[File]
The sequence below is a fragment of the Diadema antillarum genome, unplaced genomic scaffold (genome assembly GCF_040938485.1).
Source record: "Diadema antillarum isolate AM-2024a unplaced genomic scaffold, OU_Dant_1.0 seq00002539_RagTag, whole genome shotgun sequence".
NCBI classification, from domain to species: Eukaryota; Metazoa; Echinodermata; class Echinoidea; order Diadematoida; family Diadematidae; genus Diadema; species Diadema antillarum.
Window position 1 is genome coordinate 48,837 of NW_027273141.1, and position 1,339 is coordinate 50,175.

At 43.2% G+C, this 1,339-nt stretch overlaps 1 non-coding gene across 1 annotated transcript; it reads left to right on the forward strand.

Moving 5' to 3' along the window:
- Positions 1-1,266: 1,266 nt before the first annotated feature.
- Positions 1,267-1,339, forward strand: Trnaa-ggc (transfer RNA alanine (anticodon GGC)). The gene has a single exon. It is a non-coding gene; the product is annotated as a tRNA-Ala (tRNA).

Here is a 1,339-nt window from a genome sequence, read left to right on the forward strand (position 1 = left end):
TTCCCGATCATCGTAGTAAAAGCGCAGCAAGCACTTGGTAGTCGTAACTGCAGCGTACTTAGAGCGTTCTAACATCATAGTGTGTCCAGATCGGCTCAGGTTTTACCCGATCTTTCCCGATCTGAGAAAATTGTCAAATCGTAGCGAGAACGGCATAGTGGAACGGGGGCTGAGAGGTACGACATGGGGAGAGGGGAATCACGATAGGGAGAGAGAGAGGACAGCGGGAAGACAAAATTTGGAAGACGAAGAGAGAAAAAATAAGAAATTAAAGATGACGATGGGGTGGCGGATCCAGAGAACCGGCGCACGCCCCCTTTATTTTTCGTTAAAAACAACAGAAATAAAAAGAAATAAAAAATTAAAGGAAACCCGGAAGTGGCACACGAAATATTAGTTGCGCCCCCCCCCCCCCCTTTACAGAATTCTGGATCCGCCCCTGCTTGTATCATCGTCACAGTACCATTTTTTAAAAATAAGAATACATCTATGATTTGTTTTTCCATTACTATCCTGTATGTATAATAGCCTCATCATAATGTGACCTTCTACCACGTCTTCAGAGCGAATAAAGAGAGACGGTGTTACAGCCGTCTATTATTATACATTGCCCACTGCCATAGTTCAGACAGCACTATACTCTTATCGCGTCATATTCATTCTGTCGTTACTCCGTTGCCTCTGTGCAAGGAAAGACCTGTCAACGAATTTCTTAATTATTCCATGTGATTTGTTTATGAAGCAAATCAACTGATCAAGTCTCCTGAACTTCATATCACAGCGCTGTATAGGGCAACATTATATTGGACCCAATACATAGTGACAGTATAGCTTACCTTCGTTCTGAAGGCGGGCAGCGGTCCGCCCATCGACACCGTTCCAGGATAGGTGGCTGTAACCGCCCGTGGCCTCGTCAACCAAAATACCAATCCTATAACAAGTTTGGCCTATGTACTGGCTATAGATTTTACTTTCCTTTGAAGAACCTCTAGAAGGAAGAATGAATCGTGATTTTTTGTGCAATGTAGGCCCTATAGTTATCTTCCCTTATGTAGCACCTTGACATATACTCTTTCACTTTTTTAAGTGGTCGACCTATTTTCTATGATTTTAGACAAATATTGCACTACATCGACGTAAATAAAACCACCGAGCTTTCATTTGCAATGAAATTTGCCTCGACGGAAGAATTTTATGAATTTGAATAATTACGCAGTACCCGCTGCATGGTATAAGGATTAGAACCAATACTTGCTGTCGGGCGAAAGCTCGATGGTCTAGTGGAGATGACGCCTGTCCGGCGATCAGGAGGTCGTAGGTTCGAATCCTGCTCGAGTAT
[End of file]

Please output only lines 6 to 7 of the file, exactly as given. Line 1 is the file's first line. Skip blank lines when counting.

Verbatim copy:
Moving 5' to 3' along the window:
- Positions 1-1,266: 1,266 nt before the first annotated feature.